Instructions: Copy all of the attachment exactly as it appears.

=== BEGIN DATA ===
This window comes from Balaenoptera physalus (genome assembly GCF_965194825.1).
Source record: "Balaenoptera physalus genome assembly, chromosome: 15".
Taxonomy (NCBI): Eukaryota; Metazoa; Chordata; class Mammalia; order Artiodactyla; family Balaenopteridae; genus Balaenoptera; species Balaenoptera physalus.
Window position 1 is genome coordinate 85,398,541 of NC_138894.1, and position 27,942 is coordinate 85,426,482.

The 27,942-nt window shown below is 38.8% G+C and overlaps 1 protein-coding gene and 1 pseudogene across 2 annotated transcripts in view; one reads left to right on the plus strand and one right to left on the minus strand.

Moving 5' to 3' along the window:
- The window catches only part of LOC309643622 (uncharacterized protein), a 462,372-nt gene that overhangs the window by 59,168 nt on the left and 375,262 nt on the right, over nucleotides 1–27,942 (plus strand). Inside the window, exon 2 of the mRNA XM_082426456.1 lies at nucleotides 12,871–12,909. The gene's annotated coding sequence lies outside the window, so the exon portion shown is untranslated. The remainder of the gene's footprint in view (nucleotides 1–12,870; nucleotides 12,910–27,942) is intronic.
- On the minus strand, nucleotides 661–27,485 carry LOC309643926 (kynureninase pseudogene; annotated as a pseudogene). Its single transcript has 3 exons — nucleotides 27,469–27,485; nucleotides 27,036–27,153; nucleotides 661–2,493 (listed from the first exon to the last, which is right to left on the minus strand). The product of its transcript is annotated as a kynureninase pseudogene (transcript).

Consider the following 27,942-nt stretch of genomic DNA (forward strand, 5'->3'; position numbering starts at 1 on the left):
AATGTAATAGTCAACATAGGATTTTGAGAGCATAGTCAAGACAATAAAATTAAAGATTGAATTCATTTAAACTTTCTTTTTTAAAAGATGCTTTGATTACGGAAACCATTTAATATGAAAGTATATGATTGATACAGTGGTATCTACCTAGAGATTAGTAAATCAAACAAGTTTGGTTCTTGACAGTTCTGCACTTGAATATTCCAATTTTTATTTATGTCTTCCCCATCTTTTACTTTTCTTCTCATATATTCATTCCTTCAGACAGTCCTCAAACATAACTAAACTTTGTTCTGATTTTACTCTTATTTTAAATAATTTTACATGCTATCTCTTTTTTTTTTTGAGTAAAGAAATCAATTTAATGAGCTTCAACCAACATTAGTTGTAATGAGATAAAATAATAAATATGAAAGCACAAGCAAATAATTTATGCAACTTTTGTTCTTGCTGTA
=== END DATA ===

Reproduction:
This window comes from Balaenoptera physalus (genome assembly GCF_965194825.1).
Source record: "Balaenoptera physalus genome assembly, chromosome: 15".
Taxonomy (NCBI): Eukaryota; Metazoa; Chordata; class Mammalia; order Artiodactyla; family Balaenopteridae; genus Balaenoptera; species Balaenoptera physalus.
Window position 1 is genome coordinate 85,398,541 of NC_138894.1, and position 27,942 is coordinate 85,426,482.

The 27,942-nt window shown below is 38.8% G+C and overlaps 1 protein-coding gene and 1 pseudogene across 2 annotated transcripts in view; one reads left to right on the plus strand and one right to left on the minus strand.

Moving 5' to 3' along the window:
- The window catches only part of LOC309643622 (uncharacterized protein), a 462,372-nt gene that overhangs the window by 59,168 nt on the left and 375,262 nt on the right, over nucleotides 1–27,942 (plus strand). Inside the window, exon 2 of the mRNA XM_082426456.1 lies at nucleotides 12,871–12,909. The gene's annotated coding sequence lies outside the window, so the exon portion shown is untranslated. The remainder of the gene's footprint in view (nucleotides 1–12,870; nucleotides 12,910–27,942) is intronic.
- On the minus strand, nucleotides 661–27,485 carry LOC309643926 (kynureninase pseudogene; annotated as a pseudogene). Its single transcript has 3 exons — nucleotides 27,469–27,485; nucleotides 27,036–27,153; nucleotides 661–2,493 (listed from the first exon to the last, which is right to left on the minus strand). The product of its transcript is annotated as a kynureninase pseudogene (transcript).

Consider the following 27,942-nt stretch of genomic DNA (forward strand, 5'->3'; position numbering starts at 1 on the left):
AATGTAATAGTCAACATAGGATTTTGAGAGCATAGTCAAGACAATAAAATTAAAGATTGAATTCATTTAAACTTTCTTTTTTAAAAGATGCTTTGATTACGGAAACCATTTAATATGAAAGTATATGATTGATACAGTGGTATCTACCTAGAGATTAGTAAATCAAACAAGTTTGGTTCTTGACAGTTCTGCACTTGAATATTCCAATTTTTATTTATGTCTTCCCCATCTTTTACTTTTCTTCTCATATATTCATTCCTTCAGACAGTCCTCAAACATAACTAAACTTTGTTCTGATTTTACTCTTATTTTAAATAATTTTACATGCTATCTCTTTTTTTTTTTGAGTAAAGAAATCAATTTAATGAGCTTCAACCAACATTAGTTGTAATGAGATAAAATAATAAATATGAAAGCACAAGCAAATAATTTATGCAACTTTTGTTCTTGCTGTA